Quality Improvement in Kansas

by Kat Barrow

As a part of my MPH program for the University of Nebraska Medical Center, I am excited to be working as an intern for the Kansas Department of Health and Environment (KDHE). The Kansas Office of Primary Care and Rural Health’s mission is to “aid Kansas rural and medically underserved communities in building sustainable access to quality, patient-centered primary health care services.” I am working closely with Cynthia Snyder, the Director of Special Populations/Primary Care and Rural Health, and Tracy Zayac, the Kansas FLEX Program Coordinator. The Medicare Rural Hospital Flexibility (FLEX) Program is a federal initiative designed to support Critical Access Hospitals (CAHs) throughout the United States. Under FLEX, KDHE is tasked with addressing quality improvements, operational and financial improvements, health system development and community engagement, and designation of CAHs in Kansas. My role this summer is to support the FLEX program by 1.) Examination of the effectiveness of the Quality 101 events for quality improvement staff and 2.) Contribute to the understanding of factors impacting turnover in CAH quality positions.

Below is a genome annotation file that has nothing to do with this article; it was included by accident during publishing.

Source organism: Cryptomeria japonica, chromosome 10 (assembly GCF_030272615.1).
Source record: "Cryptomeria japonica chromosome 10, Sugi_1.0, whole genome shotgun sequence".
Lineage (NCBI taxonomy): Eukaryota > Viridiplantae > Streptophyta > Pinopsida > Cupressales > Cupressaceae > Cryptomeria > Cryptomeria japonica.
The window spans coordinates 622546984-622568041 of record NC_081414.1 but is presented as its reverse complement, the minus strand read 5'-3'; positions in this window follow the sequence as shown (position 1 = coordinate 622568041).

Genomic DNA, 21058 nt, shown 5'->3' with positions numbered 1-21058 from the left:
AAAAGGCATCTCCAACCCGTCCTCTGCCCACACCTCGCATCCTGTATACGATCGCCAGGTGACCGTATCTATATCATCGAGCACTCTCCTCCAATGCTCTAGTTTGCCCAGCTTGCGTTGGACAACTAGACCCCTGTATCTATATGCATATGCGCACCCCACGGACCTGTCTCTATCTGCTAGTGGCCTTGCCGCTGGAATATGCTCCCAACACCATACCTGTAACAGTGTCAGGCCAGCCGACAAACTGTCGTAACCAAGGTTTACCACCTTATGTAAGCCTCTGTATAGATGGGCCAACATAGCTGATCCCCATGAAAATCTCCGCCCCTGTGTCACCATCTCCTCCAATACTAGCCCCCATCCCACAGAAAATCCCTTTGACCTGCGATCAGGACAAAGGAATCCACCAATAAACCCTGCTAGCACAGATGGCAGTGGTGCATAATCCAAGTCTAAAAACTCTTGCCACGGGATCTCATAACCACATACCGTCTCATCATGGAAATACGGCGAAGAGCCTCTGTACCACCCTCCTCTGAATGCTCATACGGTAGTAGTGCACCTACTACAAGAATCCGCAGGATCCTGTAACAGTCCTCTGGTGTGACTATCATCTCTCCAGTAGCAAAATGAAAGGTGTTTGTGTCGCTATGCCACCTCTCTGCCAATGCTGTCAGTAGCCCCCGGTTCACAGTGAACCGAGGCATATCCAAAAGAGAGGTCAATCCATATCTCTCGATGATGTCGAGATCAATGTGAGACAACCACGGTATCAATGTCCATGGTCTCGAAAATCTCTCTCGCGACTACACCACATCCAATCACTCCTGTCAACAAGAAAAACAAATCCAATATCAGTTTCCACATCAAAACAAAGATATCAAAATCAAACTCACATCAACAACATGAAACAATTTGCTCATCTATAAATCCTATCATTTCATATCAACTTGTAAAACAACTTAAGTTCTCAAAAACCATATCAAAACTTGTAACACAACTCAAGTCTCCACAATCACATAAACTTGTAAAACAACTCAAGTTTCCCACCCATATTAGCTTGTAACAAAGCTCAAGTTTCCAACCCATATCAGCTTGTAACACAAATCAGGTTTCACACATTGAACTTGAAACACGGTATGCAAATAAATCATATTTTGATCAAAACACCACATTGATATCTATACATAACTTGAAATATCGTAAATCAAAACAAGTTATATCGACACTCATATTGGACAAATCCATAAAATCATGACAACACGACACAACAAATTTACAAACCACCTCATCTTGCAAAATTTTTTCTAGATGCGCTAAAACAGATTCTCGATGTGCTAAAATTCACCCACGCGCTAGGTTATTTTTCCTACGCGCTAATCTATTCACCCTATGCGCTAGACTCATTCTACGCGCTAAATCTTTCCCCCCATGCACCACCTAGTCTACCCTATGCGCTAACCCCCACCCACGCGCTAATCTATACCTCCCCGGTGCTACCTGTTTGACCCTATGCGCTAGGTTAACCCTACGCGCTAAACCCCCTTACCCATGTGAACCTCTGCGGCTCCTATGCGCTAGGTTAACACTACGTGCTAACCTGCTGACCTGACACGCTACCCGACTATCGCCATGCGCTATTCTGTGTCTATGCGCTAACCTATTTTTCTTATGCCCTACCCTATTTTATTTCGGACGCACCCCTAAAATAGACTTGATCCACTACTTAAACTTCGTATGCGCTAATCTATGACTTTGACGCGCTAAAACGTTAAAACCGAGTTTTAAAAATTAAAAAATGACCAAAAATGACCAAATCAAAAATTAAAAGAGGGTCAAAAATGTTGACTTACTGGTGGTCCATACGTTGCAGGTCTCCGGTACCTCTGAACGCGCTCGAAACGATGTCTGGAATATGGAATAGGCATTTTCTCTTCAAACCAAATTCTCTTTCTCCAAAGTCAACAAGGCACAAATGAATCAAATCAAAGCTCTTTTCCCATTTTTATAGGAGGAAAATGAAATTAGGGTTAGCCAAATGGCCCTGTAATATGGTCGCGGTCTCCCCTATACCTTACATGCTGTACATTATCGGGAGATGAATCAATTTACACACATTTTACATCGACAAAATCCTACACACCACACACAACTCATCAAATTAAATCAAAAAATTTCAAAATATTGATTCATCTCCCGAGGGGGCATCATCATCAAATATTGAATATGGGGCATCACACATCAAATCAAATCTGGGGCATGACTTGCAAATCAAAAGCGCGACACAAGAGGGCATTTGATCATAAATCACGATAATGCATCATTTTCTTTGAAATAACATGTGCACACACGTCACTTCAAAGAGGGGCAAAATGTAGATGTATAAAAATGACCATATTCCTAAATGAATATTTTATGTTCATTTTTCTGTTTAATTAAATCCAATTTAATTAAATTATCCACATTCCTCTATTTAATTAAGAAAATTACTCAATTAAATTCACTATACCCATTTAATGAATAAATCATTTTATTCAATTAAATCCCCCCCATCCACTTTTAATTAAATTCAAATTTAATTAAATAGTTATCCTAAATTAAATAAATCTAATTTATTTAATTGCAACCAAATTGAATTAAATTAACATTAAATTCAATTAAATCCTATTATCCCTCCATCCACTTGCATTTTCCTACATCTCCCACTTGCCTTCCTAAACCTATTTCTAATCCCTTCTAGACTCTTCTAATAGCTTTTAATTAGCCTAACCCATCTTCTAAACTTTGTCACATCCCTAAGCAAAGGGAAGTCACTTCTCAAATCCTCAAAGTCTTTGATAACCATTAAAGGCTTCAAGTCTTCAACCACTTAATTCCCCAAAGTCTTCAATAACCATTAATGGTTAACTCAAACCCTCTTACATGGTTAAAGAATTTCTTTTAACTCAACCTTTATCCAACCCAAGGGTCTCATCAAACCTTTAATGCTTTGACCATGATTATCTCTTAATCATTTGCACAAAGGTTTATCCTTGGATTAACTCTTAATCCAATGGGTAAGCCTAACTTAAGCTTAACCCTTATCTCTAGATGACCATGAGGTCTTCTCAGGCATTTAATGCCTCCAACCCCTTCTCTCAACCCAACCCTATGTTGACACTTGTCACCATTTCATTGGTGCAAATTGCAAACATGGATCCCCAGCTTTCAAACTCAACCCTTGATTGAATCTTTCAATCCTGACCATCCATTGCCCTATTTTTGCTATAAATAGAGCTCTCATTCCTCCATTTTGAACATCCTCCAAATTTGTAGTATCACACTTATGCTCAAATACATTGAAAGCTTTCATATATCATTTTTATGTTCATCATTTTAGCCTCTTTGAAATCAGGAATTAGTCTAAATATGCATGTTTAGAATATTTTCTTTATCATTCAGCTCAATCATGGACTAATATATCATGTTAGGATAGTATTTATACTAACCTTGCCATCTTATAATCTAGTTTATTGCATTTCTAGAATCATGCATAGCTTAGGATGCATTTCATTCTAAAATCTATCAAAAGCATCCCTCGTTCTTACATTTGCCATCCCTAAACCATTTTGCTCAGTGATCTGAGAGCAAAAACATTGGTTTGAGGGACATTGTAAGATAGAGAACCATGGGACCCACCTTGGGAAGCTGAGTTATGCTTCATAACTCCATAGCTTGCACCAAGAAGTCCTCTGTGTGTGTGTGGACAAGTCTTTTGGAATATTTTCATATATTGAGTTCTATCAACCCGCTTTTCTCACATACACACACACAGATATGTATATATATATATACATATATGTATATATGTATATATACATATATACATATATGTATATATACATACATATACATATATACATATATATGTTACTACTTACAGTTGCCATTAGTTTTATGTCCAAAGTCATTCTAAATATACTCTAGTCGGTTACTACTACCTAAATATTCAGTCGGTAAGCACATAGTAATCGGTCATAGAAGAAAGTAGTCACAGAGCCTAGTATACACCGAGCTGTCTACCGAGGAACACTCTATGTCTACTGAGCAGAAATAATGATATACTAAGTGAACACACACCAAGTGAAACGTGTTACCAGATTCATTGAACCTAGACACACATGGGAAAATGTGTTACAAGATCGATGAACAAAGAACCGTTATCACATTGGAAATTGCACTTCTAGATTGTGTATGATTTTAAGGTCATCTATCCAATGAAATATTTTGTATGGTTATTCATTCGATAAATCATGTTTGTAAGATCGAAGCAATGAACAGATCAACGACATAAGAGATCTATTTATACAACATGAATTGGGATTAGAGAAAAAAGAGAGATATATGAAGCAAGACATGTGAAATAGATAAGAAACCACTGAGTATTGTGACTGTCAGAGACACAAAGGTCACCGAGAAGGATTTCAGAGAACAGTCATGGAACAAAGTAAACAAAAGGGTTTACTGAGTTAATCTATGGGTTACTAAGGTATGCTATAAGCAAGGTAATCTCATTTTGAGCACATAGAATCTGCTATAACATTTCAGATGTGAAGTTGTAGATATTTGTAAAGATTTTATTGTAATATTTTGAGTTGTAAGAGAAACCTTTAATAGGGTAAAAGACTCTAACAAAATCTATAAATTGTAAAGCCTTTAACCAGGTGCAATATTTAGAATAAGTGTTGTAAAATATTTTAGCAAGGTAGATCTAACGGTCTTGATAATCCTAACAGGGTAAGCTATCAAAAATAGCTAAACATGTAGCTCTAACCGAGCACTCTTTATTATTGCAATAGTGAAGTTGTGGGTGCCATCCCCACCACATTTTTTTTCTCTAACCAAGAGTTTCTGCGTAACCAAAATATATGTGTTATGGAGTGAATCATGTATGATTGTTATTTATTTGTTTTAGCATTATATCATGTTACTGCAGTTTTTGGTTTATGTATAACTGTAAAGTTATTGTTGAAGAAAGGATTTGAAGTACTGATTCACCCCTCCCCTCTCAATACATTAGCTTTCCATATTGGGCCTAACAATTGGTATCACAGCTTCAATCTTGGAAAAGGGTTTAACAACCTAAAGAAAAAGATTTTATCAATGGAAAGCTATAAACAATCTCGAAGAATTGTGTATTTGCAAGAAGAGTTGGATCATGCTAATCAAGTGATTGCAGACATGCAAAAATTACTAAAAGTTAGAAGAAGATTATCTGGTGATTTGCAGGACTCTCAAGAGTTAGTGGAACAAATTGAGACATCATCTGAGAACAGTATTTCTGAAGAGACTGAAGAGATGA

So far, I have been working to organize data from event registrations to get a broad view of which hospitals are experiencing quality improvement staff turnover. I attended the “Turning Quality into Improvement Event” in Emporia, Kanas which provided training for improvement initiatives after quality data had been gathered and reported. Factors relating to turnover in rural hospitals are immensely complex. My academic experience has taught me to approach these issues with a systems-thinking approach. Under the guidance of the hardworking KDHE staff and Kansas Hospital Association partners, this is an opportunity to gain a greater understanding of program evaluation, rural healthcare retention, and collaboration to improve quality.

In the coming weeks, I look forward to interviewing current and previous quality improvement staff to gain insight into their experiences.

Tagged with: